national visibility for Art in Architecture?

    Authority: 40 U.S.C. 121 and 3306; E.O. 13934.

Subpart A--General Provisions


Sec.  102-77.5  What is the scope of this part?

    The real property policies contained in this part apply to Federal 
agencies, including GSA's Public Buildings Service, operating under, or 
subject to, the authorities of the Administrator of General Services.


Sec.  102-77.10  What basic Art in Architecture policy governs Federal 
agencies?

    Federal agencies must incorporate fine arts as an integral part of 
the total building concept when designing new Federal buildings and 
when making substantial repairs and alterations to existing Federal 
buildings, as appropriate. The selected fine arts, including painting, 
sculpture and artistic work in other media, must reflect the national 
cultural heritage and emphasize the work of living American artists.

Subpart B--Art in Architecture


Sec.  102-77.15  Who funds the Art in Architecture efforts?

    To the extent not prohibited by law, Federal agencies must fund the 
Art in Architecture efforts by allocating a portion of the estimated 
cost of constructing or purchasing new Federal buildings or of 
completing major repairs and alterations of existing buildings. Funding 
for qualifying projects, including new construction, building 
purchases, other building acquisitions, or prospectus-level repair and 
alteration projects, must be in a range determined by the Administrator 
of General Services.


Sec.  102-77.20  With whom should Federal agencies collaborate when 
commissioning and selecting art for Federal buildings?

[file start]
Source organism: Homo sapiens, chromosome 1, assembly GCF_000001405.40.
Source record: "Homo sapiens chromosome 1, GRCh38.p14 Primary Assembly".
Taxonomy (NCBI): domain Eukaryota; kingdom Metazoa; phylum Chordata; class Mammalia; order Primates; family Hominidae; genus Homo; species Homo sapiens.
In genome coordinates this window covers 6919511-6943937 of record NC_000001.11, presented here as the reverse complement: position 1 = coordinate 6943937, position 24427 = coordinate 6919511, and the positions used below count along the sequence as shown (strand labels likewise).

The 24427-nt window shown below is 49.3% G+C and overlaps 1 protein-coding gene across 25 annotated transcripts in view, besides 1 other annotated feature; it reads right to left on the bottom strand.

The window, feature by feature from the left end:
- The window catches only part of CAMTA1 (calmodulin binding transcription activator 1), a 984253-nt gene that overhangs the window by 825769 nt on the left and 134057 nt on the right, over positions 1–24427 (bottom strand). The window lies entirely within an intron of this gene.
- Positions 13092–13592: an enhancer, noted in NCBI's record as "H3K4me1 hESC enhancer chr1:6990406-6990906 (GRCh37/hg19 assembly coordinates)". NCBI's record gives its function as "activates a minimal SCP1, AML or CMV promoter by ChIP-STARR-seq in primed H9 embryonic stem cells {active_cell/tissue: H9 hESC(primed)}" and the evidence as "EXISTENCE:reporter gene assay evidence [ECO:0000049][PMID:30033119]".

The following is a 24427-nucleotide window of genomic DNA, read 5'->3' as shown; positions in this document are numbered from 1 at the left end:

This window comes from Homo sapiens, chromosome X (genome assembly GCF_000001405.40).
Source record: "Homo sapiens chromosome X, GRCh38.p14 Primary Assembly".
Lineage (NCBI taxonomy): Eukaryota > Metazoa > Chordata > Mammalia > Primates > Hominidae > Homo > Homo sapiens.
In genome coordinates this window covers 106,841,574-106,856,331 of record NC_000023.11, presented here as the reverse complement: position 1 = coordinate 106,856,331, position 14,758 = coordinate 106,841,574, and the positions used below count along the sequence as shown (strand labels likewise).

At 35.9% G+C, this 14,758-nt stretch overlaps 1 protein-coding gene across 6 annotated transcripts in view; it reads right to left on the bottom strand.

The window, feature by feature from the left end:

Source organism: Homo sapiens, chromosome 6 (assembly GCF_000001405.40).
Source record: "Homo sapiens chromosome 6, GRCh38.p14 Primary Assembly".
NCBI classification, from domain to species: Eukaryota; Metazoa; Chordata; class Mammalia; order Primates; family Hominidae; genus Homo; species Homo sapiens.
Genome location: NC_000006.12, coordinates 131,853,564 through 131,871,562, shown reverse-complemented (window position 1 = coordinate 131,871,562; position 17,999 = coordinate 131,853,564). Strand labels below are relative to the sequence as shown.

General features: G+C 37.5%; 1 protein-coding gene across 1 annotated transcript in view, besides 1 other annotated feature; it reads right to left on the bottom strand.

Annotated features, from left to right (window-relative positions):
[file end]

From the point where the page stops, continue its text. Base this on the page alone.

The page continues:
To the maximum extent practicable, Federal agencies should seek the 
support and involvement of local citizens in selecting appropriate 
artwork. Subject to sections 102-77.21 through 102-77.23 of this part, 
Federal agencies should collaborate with the artist and community to 
produce works of art that reflect the cultural, intellectual and 
historic interests and values of a community. In addition, and subject 
to sections 102-77.21 through 102-77.23, Federal agencies should work 
collaboratively with the architect of the building and art 
professionals

[[Page 60385]]

when commissioning and selecting art for Federal buildings.


Sec.  102-77.21  Is priority given to certain types of works of art 
when commissioning and selecting art for Federal buildings?

    (a) When commissioning works of art, priority must be given to 
those works that portray historically significant Americans or events 
of American historical significance, or illustrate the ideals upon 
which our Nation was founded. Particular priority should be given to 
public-facing statues of or monuments to former Presidents of the 
United States and to individuals and events relating to the discovery